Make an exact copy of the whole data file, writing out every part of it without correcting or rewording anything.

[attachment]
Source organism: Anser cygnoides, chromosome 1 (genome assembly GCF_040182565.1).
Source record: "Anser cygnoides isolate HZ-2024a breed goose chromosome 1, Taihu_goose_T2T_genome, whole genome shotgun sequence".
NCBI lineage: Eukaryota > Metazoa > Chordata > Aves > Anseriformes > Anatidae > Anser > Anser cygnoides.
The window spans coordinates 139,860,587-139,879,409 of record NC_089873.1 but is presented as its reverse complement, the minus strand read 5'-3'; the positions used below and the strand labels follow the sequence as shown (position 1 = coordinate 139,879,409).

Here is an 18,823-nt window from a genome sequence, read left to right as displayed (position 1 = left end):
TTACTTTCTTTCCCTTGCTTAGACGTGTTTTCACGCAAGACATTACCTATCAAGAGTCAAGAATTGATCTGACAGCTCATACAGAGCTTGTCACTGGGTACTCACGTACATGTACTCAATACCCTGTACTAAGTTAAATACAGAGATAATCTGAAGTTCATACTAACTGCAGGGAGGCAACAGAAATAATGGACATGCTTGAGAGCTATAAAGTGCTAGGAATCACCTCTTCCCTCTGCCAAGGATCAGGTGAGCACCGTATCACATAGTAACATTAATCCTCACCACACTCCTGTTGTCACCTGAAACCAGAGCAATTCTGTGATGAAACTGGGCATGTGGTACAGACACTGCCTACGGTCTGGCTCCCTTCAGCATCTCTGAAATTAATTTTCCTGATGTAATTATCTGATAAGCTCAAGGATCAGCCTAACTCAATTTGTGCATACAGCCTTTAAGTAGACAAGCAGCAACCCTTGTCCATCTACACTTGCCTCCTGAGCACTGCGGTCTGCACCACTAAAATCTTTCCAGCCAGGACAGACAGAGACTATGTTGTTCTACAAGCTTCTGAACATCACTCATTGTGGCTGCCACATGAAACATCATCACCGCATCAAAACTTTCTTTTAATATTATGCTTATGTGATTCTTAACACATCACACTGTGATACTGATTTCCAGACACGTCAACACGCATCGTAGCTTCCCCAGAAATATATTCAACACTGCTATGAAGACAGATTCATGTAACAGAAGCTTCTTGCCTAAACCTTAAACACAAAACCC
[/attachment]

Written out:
Source organism: Anser cygnoides, chromosome 1 (genome assembly GCF_040182565.1).
Source record: "Anser cygnoides isolate HZ-2024a breed goose chromosome 1, Taihu_goose_T2T_genome, whole genome shotgun sequence".
NCBI lineage: Eukaryota > Metazoa > Chordata > Aves > Anseriformes > Anatidae > Anser > Anser cygnoides.
The window spans coordinates 139,860,587-139,879,409 of record NC_089873.1 but is presented as its reverse complement, the minus strand read 5'-3'; the positions used below and the strand labels follow the sequence as shown (position 1 = coordinate 139,879,409).

Here is an 18,823-nt window from a genome sequence, read left to right as displayed (position 1 = left end):
TTACTTTCTTTCCCTTGCTTAGACGTGTTTTCACGCAAGACATTACCTATCAAGAGTCAAGAATTGATCTGACAGCTCATACAGAGCTTGTCACTGGGTACTCACGTACATGTACTCAATACCCTGTACTAAGTTAAATACAGAGATAATCTGAAGTTCATACTAACTGCAGGGAGGCAACAGAAATAATGGACATGCTTGAGAGCTATAAAGTGCTAGGAATCACCTCTTCCCTCTGCCAAGGATCAGGTGAGCACCGTATCACATAGTAACATTAATCCTCACCACACTCCTGTTGTCACCTGAAACCAGAGCAATTCTGTGATGAAACTGGGCATGTGGTACAGACACTGCCTACGGTCTGGCTCCCTTCAGCATCTCTGAAATTAATTTTCCTGATGTAATTATCTGATAAGCTCAAGGATCAGCCTAACTCAATTTGTGCATACAGCCTTTAAGTAGACAAGCAGCAACCCTTGTCCATCTACACTTGCCTCCTGAGCACTGCGGTCTGCACCACTAAAATCTTTCCAGCCAGGACAGACAGAGACTATGTTGTTCTACAAGCTTCTGAACATCACTCATTGTGGCTGCCACATGAAACATCATCACCGCATCAAAACTTTCTTTTAATATTATGCTTATGTGATTCTTAACACATCACACTGTGATACTGATTTCCAGACACGTCAACACGCATCGTAGCTTCCCCAGAAATATATTCAACACTGCTATGAAGACAGATTCATGTAACAGAAGCTTCTTGCCTAAACCTTAAACACAAAACCC